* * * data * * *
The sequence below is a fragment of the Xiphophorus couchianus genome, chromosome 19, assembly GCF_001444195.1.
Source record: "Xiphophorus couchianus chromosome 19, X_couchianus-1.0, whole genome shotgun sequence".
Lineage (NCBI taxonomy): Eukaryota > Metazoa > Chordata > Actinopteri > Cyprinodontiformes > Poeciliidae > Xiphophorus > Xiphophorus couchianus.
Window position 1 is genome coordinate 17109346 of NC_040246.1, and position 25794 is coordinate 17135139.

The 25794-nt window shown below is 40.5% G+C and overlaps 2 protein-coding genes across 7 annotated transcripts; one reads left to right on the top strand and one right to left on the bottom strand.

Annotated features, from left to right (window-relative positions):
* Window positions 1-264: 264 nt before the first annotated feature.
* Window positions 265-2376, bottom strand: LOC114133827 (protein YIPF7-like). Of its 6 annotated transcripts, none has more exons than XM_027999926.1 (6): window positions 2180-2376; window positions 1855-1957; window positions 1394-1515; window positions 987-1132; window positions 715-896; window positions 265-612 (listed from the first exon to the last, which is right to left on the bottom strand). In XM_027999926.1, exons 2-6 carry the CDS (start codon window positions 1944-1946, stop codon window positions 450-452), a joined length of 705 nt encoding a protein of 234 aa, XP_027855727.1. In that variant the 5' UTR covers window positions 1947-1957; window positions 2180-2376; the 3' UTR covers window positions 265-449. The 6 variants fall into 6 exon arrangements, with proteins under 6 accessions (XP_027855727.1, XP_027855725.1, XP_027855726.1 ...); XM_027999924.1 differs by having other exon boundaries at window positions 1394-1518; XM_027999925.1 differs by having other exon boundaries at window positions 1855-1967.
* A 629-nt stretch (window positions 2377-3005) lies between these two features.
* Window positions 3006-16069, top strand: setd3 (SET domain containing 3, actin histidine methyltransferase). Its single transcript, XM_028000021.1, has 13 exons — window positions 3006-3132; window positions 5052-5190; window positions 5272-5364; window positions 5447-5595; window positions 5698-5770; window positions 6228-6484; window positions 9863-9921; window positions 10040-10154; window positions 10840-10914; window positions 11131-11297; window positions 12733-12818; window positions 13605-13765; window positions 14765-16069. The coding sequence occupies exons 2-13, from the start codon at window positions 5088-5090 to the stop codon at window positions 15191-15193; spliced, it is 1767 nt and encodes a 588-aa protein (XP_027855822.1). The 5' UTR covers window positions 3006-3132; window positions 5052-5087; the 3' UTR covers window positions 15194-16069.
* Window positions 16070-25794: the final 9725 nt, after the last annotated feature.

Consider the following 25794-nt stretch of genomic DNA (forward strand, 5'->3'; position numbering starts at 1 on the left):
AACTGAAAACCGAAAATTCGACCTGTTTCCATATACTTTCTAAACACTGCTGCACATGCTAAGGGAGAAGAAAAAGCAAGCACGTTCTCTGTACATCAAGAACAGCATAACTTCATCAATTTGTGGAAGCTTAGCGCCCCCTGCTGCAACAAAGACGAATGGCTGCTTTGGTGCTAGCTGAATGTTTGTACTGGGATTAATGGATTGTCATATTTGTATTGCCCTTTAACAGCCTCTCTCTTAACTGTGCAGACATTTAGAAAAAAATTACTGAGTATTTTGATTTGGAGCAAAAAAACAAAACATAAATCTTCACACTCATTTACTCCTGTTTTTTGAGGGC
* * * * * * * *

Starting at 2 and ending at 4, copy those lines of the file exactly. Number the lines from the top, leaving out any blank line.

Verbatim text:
Source record: "Xiphophorus couchianus chromosome 19, X_couchianus-1.0, whole genome shotgun sequence".
Lineage (NCBI taxonomy): Eukaryota > Metazoa > Chordata > Actinopteri > Cyprinodontiformes > Poeciliidae > Xiphophorus > Xiphophorus couchianus.
Window position 1 is genome coordinate 17109346 of NC_040246.1, and position 25794 is coordinate 17135139.